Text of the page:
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Technical Assistance

AIHD provides technical assistance to several health and development partners and the Government of Kenya particularly in the mid and end point evaluation of programmes. Some of the work undertaken by AIHD under technical assistance includes:


(i)  World Bank (January – March, 2017): The AIHD has been contracted by the World Bank to undertake a Social Assessment (SA) in Garissa, Wajir and Turkana counties. The objective of the SA is to understand the key social and livelihood characteristics of the host population and to assess the impact of the proposed interventions on the more vulnerable and disadvantaged groups in the sub-counties hosting the refugees.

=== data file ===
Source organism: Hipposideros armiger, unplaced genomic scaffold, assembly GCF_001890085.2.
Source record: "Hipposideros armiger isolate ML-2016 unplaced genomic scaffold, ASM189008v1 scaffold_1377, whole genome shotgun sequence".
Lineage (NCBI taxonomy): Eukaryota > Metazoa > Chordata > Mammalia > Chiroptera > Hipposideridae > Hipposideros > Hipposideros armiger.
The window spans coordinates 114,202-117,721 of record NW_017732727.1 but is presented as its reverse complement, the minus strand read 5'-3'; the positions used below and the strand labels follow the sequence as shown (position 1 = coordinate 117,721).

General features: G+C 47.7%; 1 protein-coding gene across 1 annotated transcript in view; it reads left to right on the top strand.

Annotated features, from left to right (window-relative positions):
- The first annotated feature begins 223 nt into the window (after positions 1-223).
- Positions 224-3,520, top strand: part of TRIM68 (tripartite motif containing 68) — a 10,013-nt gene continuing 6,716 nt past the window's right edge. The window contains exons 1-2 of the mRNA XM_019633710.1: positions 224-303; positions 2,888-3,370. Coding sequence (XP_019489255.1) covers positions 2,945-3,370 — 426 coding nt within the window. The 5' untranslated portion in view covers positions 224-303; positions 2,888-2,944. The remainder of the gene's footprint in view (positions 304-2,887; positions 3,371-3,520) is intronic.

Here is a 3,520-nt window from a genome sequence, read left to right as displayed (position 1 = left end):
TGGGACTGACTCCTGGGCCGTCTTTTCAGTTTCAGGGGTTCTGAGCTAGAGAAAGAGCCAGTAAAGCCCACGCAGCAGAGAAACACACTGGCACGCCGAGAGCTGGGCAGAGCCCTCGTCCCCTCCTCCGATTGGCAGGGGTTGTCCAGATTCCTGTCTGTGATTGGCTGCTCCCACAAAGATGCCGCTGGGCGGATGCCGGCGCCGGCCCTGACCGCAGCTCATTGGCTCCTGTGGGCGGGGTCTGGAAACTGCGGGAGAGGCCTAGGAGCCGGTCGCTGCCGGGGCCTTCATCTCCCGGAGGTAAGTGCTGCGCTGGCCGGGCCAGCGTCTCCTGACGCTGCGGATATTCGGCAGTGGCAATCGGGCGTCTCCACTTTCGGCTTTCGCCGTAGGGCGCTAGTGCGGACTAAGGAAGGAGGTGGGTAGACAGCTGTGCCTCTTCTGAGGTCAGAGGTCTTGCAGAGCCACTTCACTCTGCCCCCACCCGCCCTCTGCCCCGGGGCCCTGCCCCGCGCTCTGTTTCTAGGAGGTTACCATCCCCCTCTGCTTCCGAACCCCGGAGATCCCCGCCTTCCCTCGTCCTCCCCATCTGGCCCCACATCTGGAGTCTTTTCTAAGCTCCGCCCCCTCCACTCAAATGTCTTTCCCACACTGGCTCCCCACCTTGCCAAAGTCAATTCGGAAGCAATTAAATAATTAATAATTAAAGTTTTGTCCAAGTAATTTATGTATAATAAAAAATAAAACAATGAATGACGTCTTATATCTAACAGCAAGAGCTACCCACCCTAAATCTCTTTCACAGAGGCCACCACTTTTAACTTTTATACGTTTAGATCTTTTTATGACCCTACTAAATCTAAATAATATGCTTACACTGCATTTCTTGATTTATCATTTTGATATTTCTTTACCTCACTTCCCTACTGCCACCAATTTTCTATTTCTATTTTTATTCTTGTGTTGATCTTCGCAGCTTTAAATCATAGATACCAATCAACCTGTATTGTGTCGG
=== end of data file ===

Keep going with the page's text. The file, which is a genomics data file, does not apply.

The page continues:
(ii)  Save the Children: (October – December 2014): Save the Children contracted AIHD to assess the impacts of cash transfers on children’s life course in Kenya. The study, conducted in Turkana, Wajir and Mandera Counties, sought to understand how the four main cash transfers, cash transfer for orphans and vulnerable children (CT-OVC); Older Persons Cash Transfer (OPCT); Hunger Safety Net Programme (HSNP); and Cash Transfer for Persons with Severe Disability (CT‐PWSD) in Kenya, have impacted children.